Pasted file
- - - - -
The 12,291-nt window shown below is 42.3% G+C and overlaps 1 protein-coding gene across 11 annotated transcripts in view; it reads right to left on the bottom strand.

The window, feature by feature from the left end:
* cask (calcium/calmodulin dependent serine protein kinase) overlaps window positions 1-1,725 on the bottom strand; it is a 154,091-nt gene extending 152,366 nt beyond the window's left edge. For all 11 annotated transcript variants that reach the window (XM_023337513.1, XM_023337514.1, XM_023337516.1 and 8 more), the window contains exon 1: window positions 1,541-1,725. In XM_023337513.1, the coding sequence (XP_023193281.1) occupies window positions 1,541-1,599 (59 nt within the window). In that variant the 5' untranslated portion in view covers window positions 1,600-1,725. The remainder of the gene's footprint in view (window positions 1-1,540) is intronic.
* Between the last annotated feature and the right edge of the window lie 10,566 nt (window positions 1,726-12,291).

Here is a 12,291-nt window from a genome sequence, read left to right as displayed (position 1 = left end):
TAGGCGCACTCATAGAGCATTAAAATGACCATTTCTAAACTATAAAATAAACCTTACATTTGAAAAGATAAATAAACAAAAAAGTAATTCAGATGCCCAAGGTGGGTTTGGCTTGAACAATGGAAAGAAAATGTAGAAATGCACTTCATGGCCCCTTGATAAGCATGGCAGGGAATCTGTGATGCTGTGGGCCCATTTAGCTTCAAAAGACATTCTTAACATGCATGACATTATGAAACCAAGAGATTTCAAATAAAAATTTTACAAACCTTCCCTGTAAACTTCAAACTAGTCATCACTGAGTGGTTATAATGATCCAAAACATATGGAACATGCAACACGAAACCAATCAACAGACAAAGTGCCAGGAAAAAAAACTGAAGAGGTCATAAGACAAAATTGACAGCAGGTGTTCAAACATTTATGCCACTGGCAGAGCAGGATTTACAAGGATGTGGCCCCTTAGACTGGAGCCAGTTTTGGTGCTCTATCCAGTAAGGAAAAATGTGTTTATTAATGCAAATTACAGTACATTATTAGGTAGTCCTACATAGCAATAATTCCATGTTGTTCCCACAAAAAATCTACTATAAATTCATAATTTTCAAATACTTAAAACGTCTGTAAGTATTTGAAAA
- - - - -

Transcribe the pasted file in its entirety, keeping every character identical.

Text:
The 12,291-nt window shown below is 42.3% G+C and overlaps 1 protein-coding gene across 11 annotated transcripts in view; it reads right to left on the bottom strand.

The window, feature by feature from the left end:
* cask (calcium/calmodulin dependent serine protein kinase) overlaps window positions 1-1,725 on the bottom strand; it is a 154,091-nt gene extending 152,366 nt beyond the window's left edge. For all 11 annotated transcript variants that reach the window (XM_023337513.1, XM_023337514.1, XM_023337516.1 and 8 more), the window contains exon 1: window positions 1,541-1,725. In XM_023337513.1, the coding sequence (XP_023193281.1) occupies window positions 1,541-1,599 (59 nt within the window). In that variant the 5' untranslated portion in view covers window positions 1,600-1,725. The remainder of the gene's footprint in view (window positions 1-1,540) is intronic.
* Between the last annotated feature and the right edge of the window lie 10,566 nt (window positions 1,726-12,291).

Here is a 12,291-nt window from a genome sequence, read left to right as displayed (position 1 = left end):
TAGGCGCACTCATAGAGCATTAAAATGACCATTTCTAAACTATAAAATAAACCTTACATTTGAAAAGATAAATAAACAAAAAAGTAATTCAGATGCCCAAGGTGGGTTTGGCTTGAACAATGGAAAGAAAATGTAGAAATGCACTTCATGGCCCCTTGATAAGCATGGCAGGGAATCTGTGATGCTGTGGGCCCATTTAGCTTCAAAAGACATTCTTAACATGCATGACATTATGAAACCAAGAGATTTCAAATAAAAATTTTACAAACCTTCCCTGTAAACTTCAAACTAGTCATCACTGAGTGGTTATAATGATCCAAAACATATGGAACATGCAACACGAAACCAATCAACAGACAAAGTGCCAGGAAAAAAAACTGAAGAGGTCATAAGACAAAATTGACAGCAGGTGTTCAAACATTTATGCCACTGGCAGAGCAGGATTTACAAGGATGTGGCCCCTTAGACTGGAGCCAGTTTTGGTGCTCTATCCAGTAAGGAAAAATGTGTTTATTAATGCAAATTACAGTACATTATTAGGTAGTCCTACATAGCAATAATTCCATGTTGTTCCCACAAAAAATCTACTATAAATTCATAATTTTCAAATACTTAAAACGTCTGTAAGTATTTGAAAA